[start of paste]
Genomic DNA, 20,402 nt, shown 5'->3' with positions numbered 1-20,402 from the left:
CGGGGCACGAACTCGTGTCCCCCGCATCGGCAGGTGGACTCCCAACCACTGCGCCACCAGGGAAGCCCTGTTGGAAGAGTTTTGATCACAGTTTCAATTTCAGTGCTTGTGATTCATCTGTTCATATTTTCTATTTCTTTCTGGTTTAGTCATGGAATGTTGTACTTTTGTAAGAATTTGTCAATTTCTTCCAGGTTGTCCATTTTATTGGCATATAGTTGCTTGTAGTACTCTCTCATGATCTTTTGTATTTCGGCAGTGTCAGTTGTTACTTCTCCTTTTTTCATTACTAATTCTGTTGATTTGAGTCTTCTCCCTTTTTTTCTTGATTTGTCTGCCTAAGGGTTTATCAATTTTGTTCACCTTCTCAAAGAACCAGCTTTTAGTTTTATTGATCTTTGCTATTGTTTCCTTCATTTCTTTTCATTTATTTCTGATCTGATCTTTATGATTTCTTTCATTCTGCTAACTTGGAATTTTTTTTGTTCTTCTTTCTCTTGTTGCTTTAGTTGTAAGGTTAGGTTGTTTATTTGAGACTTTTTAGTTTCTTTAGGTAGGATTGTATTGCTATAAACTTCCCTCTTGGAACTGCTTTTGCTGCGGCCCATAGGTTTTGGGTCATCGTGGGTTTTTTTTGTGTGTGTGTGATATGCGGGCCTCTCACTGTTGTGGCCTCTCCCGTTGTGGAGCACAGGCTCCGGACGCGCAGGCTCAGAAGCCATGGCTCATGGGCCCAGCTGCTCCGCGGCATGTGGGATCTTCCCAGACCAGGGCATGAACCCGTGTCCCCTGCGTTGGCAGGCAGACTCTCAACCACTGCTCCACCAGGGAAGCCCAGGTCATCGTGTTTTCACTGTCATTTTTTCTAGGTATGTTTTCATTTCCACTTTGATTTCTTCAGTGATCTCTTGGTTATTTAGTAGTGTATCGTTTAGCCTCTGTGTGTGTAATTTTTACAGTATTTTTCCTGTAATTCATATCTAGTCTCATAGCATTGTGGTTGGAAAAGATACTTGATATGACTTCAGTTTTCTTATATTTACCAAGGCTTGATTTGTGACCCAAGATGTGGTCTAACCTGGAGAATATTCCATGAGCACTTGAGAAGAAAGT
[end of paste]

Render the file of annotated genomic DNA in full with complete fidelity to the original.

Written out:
Genomic DNA, 20,402 nt, shown 5'->3' with positions numbered 1-20,402 from the left:
CGGGGCACGAACTCGTGTCCCCCGCATCGGCAGGTGGACTCCCAACCACTGCGCCACCAGGGAAGCCCTGTTGGAAGAGTTTTGATCACAGTTTCAATTTCAGTGCTTGTGATTCATCTGTTCATATTTTCTATTTCTTTCTGGTTTAGTCATGGAATGTTGTACTTTTGTAAGAATTTGTCAATTTCTTCCAGGTTGTCCATTTTATTGGCATATAGTTGCTTGTAGTACTCTCTCATGATCTTTTGTATTTCGGCAGTGTCAGTTGTTACTTCTCCTTTTTTCATTACTAATTCTGTTGATTTGAGTCTTCTCCCTTTTTTTCTTGATTTGTCTGCCTAAGGGTTTATCAATTTTGTTCACCTTCTCAAAGAACCAGCTTTTAGTTTTATTGATCTTTGCTATTGTTTCCTTCATTTCTTTTCATTTATTTCTGATCTGATCTTTATGATTTCTTTCATTCTGCTAACTTGGAATTTTTTTTGTTCTTCTTTCTCTTGTTGCTTTAGTTGTAAGGTTAGGTTGTTTATTTGAGACTTTTTAGTTTCTTTAGGTAGGATTGTATTGCTATAAACTTCCCTCTTGGAACTGCTTTTGCTGCGGCCCATAGGTTTTGGGTCATCGTGGGTTTTTTTTGTGTGTGTGTGATATGCGGGCCTCTCACTGTTGTGGCCTCTCCCGTTGTGGAGCACAGGCTCCGGACGCGCAGGCTCAGAAGCCATGGCTCATGGGCCCAGCTGCTCCGCGGCATGTGGGATCTTCCCAGACCAGGGCATGAACCCGTGTCCCCTGCGTTGGCAGGCAGACTCTCAACCACTGCTCCACCAGGGAAGCCCAGGTCATCGTGTTTTCACTGTCATTTTTTCTAGGTATGTTTTCATTTCCACTTTGATTTCTTCAGTGATCTCTTGGTTATTTAGTAGTGTATCGTTTAGCCTCTGTGTGTGTAATTTTTACAGTATTTTTCCTGTAATTCATATCTAGTCTCATAGCATTGTGGTTGGAAAAGATACTTGATATGACTTCAGTTTTCTTATATTTACCAAGGCTTGATTTGTGACCCAAGATGTGGTCTAACCTGGAGAATATTCCATGAGCACTTGAGAAGAAAGT